» Full Dark, No Stars - Stephen King's new novella questions mankind's ability to trust others.
[02.21.2011 by Bridget Doyle]


 » The Top 30 Albums of 2010 - Fashionably, fabulously late, our favorite music (and believe me, there was a LOT) of 2010, the year that some have called the best year for music ever. And only some of those fools work here. Plenty of usual suspects, lots of ties and a few surprises that I won't spoil, including our unexpected #1.
[12.24.2010 by The LAS Staff]


 » Live: Surfer Blood/The Drums at Lincoln Hall, Chicago, IL - Remember when Weezer used to put together records that you could sing along to and rock out to? That's what Surfer Blood's show was like!
[11.04.2010 by Cory Tendering]

Music Reviews

Screaming Females - Castle Talk
»Screaming Females
Castle Talk
Don Giovanni
Trent Reznor & Atticus Ross - The Social Network [Original Soundtrack]
»Trent Reznor & Atticus Ross
The Social Network [Original Soundtrack]
The Null Corporation
Deerhunter - Halcyon Digest
Halcyon Digest
No Age - Everything in Between
»No Age
Everything in Between
Sub Pop
Robyn - Body Talk Pt. 1/ Body Talk Pt. 2
Body Talk Pt. 1/ Body Talk Pt. 2
The Walkmen - Lisbon
»The Walkmen
Fat Possum
Kate Kennedy
Circle, Spiral, Line
Barely Bias

Rating: 7.5/10 ?

October 25, 2006
Somewhere in America, in one of those small, far-left-of-center liberal arts colleges in the Midwest, where nearly everyone is eccentric and nearly everything is protested in an epic struggle against conformity, Kate Kennedy is bound to be admired. She has the not-quite-good-enough-to-be-famous-but-still-pretty-and-quirky sound to appeal to the avant-garde student populations of those enlightened and ever-so pricy institutes of higher learning. On Circle, Spiral, Line, Ms. Kennedy, a singer-songwriter based in Des Moines, Iowa, ruminates on love, family, and memories through eleven predominantly acoustic tracks.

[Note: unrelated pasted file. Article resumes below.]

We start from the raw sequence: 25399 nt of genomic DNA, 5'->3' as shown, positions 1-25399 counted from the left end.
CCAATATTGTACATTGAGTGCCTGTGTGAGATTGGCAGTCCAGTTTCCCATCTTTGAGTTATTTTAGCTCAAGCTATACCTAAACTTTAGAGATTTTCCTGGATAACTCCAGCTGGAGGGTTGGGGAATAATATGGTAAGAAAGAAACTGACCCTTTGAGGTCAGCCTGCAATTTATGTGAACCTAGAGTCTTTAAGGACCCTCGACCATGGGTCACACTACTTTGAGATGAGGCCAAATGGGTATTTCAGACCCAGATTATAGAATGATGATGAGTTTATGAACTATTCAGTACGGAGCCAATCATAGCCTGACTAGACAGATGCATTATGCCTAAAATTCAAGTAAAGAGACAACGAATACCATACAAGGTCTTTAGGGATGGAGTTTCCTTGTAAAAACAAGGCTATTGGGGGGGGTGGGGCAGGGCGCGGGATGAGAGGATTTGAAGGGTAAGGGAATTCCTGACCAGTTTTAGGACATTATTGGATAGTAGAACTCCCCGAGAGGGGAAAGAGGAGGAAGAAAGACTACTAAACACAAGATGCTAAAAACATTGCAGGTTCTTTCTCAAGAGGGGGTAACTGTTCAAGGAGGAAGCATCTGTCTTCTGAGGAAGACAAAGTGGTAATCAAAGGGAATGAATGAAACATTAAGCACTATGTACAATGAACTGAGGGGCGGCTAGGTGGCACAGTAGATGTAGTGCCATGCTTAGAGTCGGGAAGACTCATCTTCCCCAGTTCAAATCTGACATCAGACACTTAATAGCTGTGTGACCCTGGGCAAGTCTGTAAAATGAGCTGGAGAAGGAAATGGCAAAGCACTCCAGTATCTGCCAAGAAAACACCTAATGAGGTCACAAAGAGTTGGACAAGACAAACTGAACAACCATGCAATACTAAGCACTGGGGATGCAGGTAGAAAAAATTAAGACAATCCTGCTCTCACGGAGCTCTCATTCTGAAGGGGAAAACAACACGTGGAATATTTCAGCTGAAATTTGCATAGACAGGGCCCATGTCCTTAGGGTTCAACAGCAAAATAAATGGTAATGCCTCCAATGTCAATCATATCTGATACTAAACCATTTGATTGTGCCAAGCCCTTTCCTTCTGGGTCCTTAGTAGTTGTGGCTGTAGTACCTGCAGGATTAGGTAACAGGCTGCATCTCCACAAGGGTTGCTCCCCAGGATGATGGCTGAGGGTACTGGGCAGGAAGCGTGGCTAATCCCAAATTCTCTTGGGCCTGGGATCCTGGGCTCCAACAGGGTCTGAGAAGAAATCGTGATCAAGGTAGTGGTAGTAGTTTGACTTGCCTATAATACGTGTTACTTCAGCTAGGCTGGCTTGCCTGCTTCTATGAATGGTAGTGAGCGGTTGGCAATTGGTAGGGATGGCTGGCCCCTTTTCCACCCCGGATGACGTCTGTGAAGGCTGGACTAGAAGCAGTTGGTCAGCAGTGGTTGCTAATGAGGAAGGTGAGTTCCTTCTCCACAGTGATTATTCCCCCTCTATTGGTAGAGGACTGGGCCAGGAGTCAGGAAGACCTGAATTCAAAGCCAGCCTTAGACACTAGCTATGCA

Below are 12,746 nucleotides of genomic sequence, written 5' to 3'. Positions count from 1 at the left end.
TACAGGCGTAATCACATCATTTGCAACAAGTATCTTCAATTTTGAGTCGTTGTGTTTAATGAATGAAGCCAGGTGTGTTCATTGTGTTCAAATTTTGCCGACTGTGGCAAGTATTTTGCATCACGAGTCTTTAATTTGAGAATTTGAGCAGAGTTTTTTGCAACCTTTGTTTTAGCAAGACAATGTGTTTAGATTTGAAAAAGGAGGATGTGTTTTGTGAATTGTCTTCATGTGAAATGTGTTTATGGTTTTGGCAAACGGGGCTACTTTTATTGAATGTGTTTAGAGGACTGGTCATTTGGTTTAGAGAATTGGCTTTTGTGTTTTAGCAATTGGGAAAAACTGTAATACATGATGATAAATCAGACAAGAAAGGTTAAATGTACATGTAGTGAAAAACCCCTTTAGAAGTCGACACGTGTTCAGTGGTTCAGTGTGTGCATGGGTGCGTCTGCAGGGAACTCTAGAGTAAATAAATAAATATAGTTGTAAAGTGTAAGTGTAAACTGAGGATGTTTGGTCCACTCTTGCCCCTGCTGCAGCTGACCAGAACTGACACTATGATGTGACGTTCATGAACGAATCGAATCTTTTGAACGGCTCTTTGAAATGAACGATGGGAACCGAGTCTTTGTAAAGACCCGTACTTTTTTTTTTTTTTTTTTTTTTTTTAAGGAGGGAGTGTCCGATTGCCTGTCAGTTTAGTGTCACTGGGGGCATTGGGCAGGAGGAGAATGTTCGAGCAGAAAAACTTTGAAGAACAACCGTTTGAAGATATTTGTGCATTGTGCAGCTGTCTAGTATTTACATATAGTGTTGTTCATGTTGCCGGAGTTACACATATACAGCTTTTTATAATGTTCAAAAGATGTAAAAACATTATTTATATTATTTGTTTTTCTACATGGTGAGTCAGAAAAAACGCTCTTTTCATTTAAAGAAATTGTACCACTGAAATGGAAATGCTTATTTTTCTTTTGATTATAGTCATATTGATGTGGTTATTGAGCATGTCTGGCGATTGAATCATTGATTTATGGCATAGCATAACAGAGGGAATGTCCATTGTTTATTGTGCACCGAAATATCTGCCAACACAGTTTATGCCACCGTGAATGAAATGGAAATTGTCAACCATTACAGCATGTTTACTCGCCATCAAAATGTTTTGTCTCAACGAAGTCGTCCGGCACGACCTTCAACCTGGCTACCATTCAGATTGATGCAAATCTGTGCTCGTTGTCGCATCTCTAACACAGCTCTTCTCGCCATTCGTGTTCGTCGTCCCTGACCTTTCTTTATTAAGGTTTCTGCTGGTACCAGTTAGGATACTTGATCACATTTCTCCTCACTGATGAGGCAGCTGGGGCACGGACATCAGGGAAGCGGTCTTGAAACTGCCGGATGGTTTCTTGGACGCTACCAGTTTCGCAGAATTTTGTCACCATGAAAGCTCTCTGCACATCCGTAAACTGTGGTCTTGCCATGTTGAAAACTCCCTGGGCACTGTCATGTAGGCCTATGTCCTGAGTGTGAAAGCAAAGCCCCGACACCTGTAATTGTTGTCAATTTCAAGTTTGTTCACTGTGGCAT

Ms. Kennedy is not, at least yet, in the same realm as Ani DiFranco, or even Lisa Loeb. But she is a worthy folk singer-songwriter with a slight tinge of pop in her music that has much heart. Ms. Kennedy's greatest fault is her voice, which, while earnest, is far from pitch-perfect. Her voice cracks on occasion, straining to keep up with the beautiful guitar work. Some of the lyrics do not work, either, and are simply awkward. Observe: "I am standing on the strata/ of the great men before me/ but I am buried underneath/ and the amoebas inform me." But there are other moments where Ms. Kennedy is quite introspective, such as on "Pilgrim Prodigal," where she notes: "sometimes people just want open minds/ so they can shove their thoughts in, unwanted." These lines bring me back to thoughts of those privileged colleges, where open minds are encouraged by the student body, but only if they're the right kind of open. Kate Kennedy is on to something here.

The instrumentation on Circle, Spiral, Line is quite good. Ms. Kennedy's strumming is expert, and slight percussion, occasional flutes, and several other instruments make cameo appearances throughout the album, drifting in and out of songs so inconspicuously that they could be missed. This is tender and sweet music. "W(rest)le" is particularly pretty, as is the final song, "The Back Flat," with its use of an accordion, piano, and simple, unpretentious lyrics to create an image of a quiet wood at dusk. It's a nice way to end a nice album.

This is music that will play best in one of those grungy off-campus coffee shops, where students go to study but never do, or in the dorm while experimenting with make-out sessions (or at least daydreams of them). It's not political enough, like most of DiFranco's work, to be taken too seriously, but it is nice music. Ms. Kennedy's vocals are not strong, but the music is interesting enough to keep the album balanced and, on the whole, worthwhile.

The lyrics of Circle, Spiral, Line, like its title, contain numerous references to geometric shapes. Ms. Kennedy presents to us a view of life that is much like geometry, a series of circles and lines where sometimes we end up exactly where we started, while at others there is no clear end in sight.

Reviewed by Eric J. Morgan
Originally from Cleveland, Ohio, Eric J. Morgan is a Ph.D. candidate in history at the University of Colorado. He has an orange cat named Nelson and longs for the day when men and women will again dress in three-piece suits and pretty dresses to indulge in three-martini lunches and afternoon affairs.

See other reviews by Eric J. Morgan



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